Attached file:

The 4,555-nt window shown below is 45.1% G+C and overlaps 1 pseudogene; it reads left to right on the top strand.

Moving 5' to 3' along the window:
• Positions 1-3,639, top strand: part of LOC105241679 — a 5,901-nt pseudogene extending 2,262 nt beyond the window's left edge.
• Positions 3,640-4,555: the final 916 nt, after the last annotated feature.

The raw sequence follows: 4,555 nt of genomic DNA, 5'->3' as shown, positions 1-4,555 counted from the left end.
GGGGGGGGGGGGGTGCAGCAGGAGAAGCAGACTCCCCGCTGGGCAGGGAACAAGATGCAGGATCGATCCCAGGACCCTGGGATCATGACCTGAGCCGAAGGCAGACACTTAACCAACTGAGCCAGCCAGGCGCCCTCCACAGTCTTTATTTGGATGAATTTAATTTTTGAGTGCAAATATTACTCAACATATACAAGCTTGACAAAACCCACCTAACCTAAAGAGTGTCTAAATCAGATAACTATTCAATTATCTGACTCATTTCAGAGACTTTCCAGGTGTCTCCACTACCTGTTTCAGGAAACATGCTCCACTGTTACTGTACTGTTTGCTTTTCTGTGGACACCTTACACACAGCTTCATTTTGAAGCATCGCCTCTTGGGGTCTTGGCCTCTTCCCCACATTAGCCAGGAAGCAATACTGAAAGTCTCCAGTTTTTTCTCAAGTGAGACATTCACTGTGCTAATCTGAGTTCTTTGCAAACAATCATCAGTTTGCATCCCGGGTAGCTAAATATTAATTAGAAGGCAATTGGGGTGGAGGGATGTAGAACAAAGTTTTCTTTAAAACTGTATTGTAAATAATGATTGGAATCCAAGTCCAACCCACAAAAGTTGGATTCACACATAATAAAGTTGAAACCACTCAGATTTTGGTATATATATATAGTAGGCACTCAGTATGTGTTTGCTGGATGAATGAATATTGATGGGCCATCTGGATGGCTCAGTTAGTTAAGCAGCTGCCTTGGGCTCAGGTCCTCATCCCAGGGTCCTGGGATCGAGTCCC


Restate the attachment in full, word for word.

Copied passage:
The 4,555-nt window shown below is 45.1% G+C and overlaps 1 pseudogene; it reads left to right on the top strand.

Moving 5' to 3' along the window:
• Positions 1-3,639, top strand: part of LOC105241679 — a 5,901-nt pseudogene extending 2,262 nt beyond the window's left edge.
• Positions 3,640-4,555: the final 916 nt, after the last annotated feature.

The raw sequence follows: 4,555 nt of genomic DNA, 5'->3' as shown, positions 1-4,555 counted from the left end.
GGGGGGGGGGGGGTGCAGCAGGAGAAGCAGACTCCCCGCTGGGCAGGGAACAAGATGCAGGATCGATCCCAGGACCCTGGGATCATGACCTGAGCCGAAGGCAGACACTTAACCAACTGAGCCAGCCAGGCGCCCTCCACAGTCTTTATTTGGATGAATTTAATTTTTGAGTGCAAATATTACTCAACATATACAAGCTTGACAAAACCCACCTAACCTAAAGAGTGTCTAAATCAGATAACTATTCAATTATCTGACTCATTTCAGAGACTTTCCAGGTGTCTCCACTACCTGTTTCAGGAAACATGCTCCACTGTTACTGTACTGTTTGCTTTTCTGTGGACACCTTACACACAGCTTCATTTTGAAGCATCGCCTCTTGGGGTCTTGGCCTCTTCCCCACATTAGCCAGGAAGCAATACTGAAAGTCTCCAGTTTTTTCTCAAGTGAGACATTCACTGTGCTAATCTGAGTTCTTTGCAAACAATCATCAGTTTGCATCCCGGGTAGCTAAATATTAATTAGAAGGCAATTGGGGTGGAGGGATGTAGAACAAAGTTTTCTTTAAAACTGTATTGTAAATAATGATTGGAATCCAAGTCCAACCCACAAAAGTTGGATTCACACATAATAAAGTTGAAACCACTCAGATTTTGGTATATATATATAGTAGGCACTCAGTATGTGTTTGCTGGATGAATGAATATTGATGGGCCATCTGGATGGCTCAGTTAGTTAAGCAGCTGCCTTGGGCTCAGGTCCTCATCCCAGGGTCCTGGGATCGAGTCCC